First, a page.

"It was an excellent show, though opinion was definitely mixed about the Buck boys, who sat and stared at their hands while oddly racing through flourishes. It serves no function except as eye candy. It's juggling, and juggling and magic are two separate things. Nevertheless, it's fucking cool to watch. Cool is cool is cool, capital C cool. And magic is traditionally uncool. It's always been the geeky kids."[1]

In spite of the mixed responses from the traditional magic scene, Dan and Dave continued with their cardistry creations.[3] In 2004, with the help of Kenner, the twins released an instructional DVD on cardistry named The Dan and Dave System.[3][11] The System is perceived as having officially separated advanced card flourishing from card magic and defined the style of cardistry.[1][3][6] Filmed with digital movie cameras at film studios and professional edited, the critically praised $30 DVD inspired thousands of sleight of hand artists all over the world to embark on cardistry.[1] Four years later, the twins released a three-disc DVD set known as The Trilogy, showcasing some of the most comprehensive and difficult flourishes ever created.[1] Retailing at $85 per copy, The Trilogy is the bestselling cardistry release of all time, having sold more than 25,000 units.[1] Pang wrote that just about every cardist lists either the System or The Trilogy as the reason they got into card flourishing.[1]

In a 2015 interview, Singaporean cardist Kevin Ho mentioned that cardistry grew in popularity during the 2000s because of promotion through social media and journalistic coverage.[6] Another cardist from Singapore, Huron Low, explained:

"A lot of new doors are opening. Earphone companies and watch companies want to see product placements [in our videos]. And there's a lot of focus now on cardistry as a lifestyle brand—caps, T-shirts."[1]

Cardistry convention

In response to the growing cardistry community, Dan and Dave organized the first cardistry convention and interactive conference to promote the performance art in 2014, called Cardistry-Con.[6] The convention saw interviews, panel discussions, live performances, exclusive video screenings, workshops, contests and giveaways.[6][12] The 2015 convention was attended by journalists from magazines such as Vanity Fair and Wired as well as television stations, all of which helped further popularize cardistry as an art.[1][6] Its growth has been associated with its availability with the availability of videos, lessons and podcasts, which tend to make the art more transparent and available to all who are interested.[13]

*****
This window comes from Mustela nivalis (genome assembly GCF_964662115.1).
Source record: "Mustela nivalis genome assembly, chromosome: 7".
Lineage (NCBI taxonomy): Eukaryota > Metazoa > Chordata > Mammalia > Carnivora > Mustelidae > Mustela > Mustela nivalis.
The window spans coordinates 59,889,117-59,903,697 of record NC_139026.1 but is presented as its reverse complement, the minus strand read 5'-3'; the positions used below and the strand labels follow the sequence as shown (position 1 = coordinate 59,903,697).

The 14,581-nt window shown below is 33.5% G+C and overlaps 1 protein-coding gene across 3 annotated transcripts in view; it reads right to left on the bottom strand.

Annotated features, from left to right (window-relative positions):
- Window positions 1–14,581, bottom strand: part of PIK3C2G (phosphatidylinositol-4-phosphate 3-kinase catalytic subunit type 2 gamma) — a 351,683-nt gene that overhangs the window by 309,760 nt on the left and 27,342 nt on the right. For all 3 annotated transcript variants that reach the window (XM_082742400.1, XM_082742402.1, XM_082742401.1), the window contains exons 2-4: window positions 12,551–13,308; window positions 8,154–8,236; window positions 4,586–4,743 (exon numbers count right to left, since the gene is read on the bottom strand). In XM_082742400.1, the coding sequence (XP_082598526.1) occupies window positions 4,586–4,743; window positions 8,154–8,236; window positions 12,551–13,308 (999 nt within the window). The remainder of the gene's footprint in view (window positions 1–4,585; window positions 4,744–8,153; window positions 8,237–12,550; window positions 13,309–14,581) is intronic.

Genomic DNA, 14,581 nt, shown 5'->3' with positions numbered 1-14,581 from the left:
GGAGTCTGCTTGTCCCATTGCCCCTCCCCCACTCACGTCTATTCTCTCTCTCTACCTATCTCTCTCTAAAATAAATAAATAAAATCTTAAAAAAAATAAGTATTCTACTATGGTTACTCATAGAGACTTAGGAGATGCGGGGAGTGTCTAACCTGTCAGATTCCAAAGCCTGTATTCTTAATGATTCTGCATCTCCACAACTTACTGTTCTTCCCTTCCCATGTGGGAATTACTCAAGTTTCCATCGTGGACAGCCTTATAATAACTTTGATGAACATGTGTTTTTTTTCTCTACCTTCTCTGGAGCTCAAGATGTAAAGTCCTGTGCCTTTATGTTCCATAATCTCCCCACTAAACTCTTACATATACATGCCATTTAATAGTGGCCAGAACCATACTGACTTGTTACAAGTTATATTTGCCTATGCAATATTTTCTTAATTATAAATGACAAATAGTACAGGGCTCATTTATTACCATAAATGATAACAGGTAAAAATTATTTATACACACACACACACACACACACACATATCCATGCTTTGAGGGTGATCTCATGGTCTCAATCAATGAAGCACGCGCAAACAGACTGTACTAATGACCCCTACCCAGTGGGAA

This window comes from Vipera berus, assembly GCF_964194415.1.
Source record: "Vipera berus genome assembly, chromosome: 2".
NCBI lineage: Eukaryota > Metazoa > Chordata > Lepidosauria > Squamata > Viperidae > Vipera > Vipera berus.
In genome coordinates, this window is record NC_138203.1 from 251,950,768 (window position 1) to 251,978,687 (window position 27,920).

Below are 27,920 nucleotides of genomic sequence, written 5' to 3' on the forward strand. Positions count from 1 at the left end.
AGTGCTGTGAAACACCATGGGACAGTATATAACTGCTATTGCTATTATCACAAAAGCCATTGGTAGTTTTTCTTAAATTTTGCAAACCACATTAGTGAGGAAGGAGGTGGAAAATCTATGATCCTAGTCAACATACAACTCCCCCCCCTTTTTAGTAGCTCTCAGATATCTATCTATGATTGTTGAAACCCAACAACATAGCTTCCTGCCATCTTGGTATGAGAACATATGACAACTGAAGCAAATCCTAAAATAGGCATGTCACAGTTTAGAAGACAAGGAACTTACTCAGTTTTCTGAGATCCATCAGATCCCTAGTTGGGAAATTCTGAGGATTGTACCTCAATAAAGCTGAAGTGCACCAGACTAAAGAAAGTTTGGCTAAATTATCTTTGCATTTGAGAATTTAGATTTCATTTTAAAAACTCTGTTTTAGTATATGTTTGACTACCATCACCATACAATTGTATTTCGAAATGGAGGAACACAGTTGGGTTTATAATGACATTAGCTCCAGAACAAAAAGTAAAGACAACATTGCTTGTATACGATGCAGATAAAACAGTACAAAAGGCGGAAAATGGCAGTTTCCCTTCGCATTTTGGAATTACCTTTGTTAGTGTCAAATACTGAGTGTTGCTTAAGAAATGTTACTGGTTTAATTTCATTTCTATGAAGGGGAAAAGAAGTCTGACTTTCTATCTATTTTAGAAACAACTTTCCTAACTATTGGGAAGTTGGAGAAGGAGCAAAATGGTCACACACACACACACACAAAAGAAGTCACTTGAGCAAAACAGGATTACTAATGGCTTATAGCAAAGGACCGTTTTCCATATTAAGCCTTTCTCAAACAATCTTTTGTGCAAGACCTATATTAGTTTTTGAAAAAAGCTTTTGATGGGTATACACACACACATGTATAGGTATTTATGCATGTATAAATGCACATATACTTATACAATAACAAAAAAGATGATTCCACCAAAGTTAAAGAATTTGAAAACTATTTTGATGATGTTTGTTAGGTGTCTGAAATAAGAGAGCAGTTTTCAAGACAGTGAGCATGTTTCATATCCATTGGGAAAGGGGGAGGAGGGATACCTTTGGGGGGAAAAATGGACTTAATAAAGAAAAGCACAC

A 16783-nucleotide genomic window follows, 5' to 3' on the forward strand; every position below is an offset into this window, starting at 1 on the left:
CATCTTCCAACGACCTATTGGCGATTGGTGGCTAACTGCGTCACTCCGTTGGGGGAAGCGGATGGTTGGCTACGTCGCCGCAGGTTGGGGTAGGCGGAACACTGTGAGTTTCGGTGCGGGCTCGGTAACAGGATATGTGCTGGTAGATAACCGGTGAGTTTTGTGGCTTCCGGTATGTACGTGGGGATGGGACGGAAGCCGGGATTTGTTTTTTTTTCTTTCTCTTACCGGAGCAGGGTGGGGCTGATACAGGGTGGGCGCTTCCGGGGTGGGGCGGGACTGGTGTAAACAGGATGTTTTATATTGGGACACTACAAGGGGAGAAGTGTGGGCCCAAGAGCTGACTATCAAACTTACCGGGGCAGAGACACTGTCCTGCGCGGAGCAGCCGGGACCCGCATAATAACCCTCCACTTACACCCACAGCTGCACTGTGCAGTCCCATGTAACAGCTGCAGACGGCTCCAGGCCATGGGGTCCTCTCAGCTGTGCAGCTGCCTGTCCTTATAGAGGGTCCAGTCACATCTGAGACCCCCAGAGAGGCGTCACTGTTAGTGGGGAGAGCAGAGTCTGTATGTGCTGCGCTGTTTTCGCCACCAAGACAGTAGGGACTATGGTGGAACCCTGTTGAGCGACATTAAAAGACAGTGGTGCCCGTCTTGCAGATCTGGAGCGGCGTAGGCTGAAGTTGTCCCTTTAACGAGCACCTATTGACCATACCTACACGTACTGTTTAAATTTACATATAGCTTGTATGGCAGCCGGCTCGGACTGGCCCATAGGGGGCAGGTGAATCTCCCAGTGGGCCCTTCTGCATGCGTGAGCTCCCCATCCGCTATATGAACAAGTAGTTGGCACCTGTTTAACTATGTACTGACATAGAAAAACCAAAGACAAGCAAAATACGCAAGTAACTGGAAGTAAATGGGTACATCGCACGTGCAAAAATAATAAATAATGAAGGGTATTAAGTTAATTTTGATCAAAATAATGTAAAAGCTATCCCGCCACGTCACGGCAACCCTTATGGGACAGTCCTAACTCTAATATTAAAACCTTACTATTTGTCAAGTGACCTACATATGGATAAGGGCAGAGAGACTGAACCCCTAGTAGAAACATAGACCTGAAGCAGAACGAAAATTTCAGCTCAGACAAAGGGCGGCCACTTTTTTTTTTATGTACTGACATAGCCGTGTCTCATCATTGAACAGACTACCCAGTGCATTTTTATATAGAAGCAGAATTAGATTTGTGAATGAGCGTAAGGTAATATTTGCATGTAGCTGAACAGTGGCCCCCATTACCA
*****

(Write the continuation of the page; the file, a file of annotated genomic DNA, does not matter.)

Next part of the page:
Decks of playing cards are an essential part of the cardist's tools. Ordinary paper playing cards will do,[14] but some cardists believe that the cards used should be particularly adapted to the task, and so qualities such as flexibility, stickiness, colors, and the artwork on the front and back of the cards can vary. Decks are now being created exclusively to be used for cardistry, and some of these can be relatively expensive. Some commonly known name brands in popular cardistry videos include The Virts, School Of Cardistry, Anyone Worldwide, and Fontaines.[10][9] Other cardists prefer older, grimier cards, sometimes called "poop decks".[A]

List of notable practitioners or creators

See also



  1. ^ At a recent convention, a presentation focused "on the qualities of older, grimier cards, colloquially known as poop decks—(1) cards stick together more easily, it turns out, and (2) you are correct, poop decks are playing cards kept by the commode."[1]


  1. ^ a b c d e f g h i j k l m n o p q r s t u v w Pang, Kevin (21 April 2015). "72 Hours Inside the Eye-Popping World of Cardistry". Vanity Fair. Retrieved 14 January 2016.
  2. ^ Press 2014, pp. 3, 4.
  3. ^ a b c d e f g h i j Buck, Dan; Buck, Dave (14 October 2014). "Art of Cardistry with Dan and Dave" (Video). Lincoln Motor Company. Retrieved 14 January 2016 – via YouTube.
  4. ^ Tarr & Ross 1976, pp. 59, 89.
  5. ^ Wilson & Gibson 1988, pp. 149, 153.
  6. ^ a b c d e f g h i j Tanz, Jason (20 April 2015). "Inside the Elegant, Mesmerizing Subculture of Card Juggling". Wired. Retrieved 14 January 2016.
  7. ^ Cestkowski 2002, pp. 19–20.
  8. ^ Erdnase 1995, pp. 77, 78.
  9. ^ a b c Minh Tran-Tran Anh Minh (2013). "Cardistry - A New Art". Mercyhurst University. Retrieved 4 April 2016.
  10. ^ a b EverythingCardz. "Top 5 Playing Cards for Cardistry" (Video). Retrieved 2 April 2016 – via YouTube.
  11. ^ "The System by Dan and Dave Buck" (Video). Penguin Magic. 2004. Retrieved 14 January 2016.
  12. ^ Choe, Ivan (12 April 2015). "Cardistry: Cardistry-Con, New York Day 2". Kardify. Retrieved 14 January 2016.
  13. ^ "Magical Podcasts". Bicycle Playing Cards. Retrieved 4 April 2016.
  14. ^ "Card Flourishes (Cardistry) - Virtuoso: Off The Press (Visiting the United States Playing Cards)" (Video). United States Playing Card Company. 23 March 2016. Retrieved 2 April 2016 – via YouTube.